Neofiti Genesis 25:23


22 And the children pushed one another in her womb and she said: “If such is the tribulation" of children, why, now, do I have children?” And she went to the school of Shem the Great to beseech mercy from before the Lord. 23 And the Lord said to her: “Two peoples are in your womb, and two kingdoms from your womb will be separated; and one kingdom will be stronger than the other kingdom, and the greater will serve before the smaller. 24 And her days were completed to bring forth, and behold there were twins within her womb.

Avodah Zarah 2b

Babylonian Talmud

with their scholars, as it is stated: “And let the peoples [le’umim] be assembled” (Isaiah 43:9); and the term le’om means nothing other than kingdom, as it is stated: “And the one kingdom [ule’om] shall be stronger than the other kingdom [mile’om]” (Genesis 25:23). The Gemara asks: But is it possible for there to be intermingling before the Holy One, Blessed be He, that it should be necessary for each nation to stand and be addressed separately? Rather, the nations are instructed to stand separately so that they will not become intermingled with each other in order that they will each hear what He says to them.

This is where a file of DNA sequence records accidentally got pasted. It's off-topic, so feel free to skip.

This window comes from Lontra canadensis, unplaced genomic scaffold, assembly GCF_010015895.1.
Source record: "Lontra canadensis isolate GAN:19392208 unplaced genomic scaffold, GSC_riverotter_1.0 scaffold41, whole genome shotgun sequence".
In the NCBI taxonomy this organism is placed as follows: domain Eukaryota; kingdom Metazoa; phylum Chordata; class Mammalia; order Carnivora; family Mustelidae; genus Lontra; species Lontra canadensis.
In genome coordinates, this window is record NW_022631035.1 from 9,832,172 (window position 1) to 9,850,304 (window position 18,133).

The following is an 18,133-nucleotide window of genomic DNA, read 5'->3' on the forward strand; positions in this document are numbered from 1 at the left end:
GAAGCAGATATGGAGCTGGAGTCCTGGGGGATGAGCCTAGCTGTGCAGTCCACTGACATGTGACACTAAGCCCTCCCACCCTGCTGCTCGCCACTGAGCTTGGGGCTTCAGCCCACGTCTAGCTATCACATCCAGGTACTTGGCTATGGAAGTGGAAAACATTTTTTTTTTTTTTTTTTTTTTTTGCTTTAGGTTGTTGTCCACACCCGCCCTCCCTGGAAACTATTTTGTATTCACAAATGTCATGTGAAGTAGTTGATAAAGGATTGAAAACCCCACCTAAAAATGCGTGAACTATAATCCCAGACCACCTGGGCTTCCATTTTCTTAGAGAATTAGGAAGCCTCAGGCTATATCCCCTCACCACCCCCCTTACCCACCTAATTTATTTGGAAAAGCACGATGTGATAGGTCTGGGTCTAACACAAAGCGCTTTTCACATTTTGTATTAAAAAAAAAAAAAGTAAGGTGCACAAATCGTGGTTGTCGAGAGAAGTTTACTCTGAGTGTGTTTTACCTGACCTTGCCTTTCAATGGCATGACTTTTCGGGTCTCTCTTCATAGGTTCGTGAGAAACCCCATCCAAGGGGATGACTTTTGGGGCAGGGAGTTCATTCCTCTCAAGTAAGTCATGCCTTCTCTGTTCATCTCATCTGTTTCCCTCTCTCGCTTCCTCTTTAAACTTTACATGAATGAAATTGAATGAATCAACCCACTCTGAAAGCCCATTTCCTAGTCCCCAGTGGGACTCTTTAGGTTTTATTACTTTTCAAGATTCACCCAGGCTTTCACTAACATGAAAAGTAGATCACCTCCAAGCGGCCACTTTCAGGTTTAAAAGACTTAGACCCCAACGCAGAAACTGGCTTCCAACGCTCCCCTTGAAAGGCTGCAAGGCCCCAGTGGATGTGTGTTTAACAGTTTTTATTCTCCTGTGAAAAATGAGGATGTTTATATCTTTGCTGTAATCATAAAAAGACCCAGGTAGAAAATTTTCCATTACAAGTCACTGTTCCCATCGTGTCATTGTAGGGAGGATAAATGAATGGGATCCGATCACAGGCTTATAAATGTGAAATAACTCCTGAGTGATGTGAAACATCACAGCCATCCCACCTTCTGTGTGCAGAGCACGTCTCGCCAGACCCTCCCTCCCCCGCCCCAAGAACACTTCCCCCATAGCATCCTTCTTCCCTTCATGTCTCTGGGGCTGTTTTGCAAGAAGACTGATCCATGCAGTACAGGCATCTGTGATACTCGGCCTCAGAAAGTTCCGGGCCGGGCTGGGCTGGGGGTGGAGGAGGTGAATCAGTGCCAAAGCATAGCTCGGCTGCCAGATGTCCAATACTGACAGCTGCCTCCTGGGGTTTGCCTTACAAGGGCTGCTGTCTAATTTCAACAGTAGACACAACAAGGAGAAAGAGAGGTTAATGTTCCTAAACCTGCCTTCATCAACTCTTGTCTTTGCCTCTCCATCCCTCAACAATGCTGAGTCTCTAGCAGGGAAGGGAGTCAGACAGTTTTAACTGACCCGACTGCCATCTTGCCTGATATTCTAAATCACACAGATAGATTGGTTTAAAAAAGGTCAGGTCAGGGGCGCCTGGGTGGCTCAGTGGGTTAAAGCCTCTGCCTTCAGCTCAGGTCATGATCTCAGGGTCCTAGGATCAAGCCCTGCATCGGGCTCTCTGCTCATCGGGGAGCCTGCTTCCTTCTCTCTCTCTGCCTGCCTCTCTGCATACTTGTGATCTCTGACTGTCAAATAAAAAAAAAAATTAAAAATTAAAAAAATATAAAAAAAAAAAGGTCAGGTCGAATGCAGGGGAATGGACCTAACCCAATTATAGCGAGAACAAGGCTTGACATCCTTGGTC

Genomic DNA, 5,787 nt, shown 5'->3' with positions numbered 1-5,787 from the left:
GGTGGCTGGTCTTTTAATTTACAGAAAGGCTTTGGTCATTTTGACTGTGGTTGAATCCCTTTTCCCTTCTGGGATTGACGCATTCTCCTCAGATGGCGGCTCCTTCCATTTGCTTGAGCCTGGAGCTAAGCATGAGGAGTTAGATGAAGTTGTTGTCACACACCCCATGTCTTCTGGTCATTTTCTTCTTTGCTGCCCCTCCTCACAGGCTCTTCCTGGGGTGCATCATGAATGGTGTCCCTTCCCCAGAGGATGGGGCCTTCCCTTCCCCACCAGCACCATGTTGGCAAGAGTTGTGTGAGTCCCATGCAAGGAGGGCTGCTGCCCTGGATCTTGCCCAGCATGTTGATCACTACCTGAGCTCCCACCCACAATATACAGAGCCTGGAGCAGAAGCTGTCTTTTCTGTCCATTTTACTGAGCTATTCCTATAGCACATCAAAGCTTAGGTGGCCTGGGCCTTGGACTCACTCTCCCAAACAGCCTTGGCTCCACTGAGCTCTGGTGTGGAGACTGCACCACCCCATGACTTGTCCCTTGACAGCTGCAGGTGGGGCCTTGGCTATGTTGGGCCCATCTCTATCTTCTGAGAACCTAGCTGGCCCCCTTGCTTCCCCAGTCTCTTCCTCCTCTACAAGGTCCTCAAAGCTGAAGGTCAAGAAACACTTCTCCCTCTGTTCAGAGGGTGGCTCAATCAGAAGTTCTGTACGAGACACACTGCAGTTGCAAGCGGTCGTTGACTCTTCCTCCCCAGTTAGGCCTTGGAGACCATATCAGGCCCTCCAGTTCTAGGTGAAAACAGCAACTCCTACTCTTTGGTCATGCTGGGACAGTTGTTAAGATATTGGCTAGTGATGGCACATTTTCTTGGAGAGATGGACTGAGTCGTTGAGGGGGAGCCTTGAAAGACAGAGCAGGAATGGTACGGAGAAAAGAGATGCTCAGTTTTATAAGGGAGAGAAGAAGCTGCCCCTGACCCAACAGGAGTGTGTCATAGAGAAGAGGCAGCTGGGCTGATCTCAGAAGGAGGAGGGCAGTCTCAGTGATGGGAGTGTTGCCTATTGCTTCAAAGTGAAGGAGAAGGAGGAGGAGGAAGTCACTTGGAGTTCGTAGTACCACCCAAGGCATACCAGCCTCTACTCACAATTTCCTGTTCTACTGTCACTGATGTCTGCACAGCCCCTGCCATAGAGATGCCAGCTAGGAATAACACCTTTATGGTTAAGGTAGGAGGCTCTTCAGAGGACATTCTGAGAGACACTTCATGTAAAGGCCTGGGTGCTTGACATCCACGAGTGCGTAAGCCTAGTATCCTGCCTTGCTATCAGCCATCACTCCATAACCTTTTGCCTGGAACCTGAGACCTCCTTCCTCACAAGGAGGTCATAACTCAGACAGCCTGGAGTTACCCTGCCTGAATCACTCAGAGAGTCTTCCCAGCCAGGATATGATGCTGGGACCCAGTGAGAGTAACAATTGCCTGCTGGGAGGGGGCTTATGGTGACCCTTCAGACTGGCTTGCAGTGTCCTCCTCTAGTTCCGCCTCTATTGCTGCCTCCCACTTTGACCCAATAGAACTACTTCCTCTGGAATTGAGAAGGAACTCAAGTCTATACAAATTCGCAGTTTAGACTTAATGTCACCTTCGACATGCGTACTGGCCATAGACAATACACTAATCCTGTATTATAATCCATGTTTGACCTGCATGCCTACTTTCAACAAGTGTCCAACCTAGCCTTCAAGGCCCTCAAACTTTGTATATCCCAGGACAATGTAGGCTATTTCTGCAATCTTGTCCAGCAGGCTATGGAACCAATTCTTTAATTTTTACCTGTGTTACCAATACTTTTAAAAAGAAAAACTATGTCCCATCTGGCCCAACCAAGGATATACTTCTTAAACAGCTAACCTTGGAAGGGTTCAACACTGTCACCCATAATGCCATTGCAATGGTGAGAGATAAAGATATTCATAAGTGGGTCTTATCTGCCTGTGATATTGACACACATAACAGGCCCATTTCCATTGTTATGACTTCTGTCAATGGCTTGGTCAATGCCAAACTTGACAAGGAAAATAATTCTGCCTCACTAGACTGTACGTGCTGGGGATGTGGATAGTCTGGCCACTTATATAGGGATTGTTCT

Notes and References

"... The Babylonian Talmud at Avodah Zarah 2b has a discussion about interpreting Isaiah 43:9. To explicate one of the words, Rabbi Hanina turns to the Aramaic translation of that word in Genesis 25:23. Line C cites the Hebrew text of Genesis 25:23, “and one people will be stronger than the other people.” When we examine the Targums to this passage, we discover that Neofiti and Onqelos both have the same translation, “and one nation will be stronger than the other nation.” Both Targums use the word “kingdom,” as a translation of the Hebrew, as indicated in the Babylonian Talmud. Pseudo-Jonathan renders the rest of the phrase differently. For these four Scripture verses, Targum Neofiti and Targum Onqelos are the same, giving an exact parallel to the word or phrase cited in the Babylonian Talmud as the Aramaic translation of a Hebrew word from the Torah. So far then, there is no indication whether the Bavli's rabbis were reading the Palestinian Targum or Targum Onqelos ..."

Flesher, Paul V. M. & Chilton, Bruce The Targums: A Critical Introduction (p. 145) Brill, 2011

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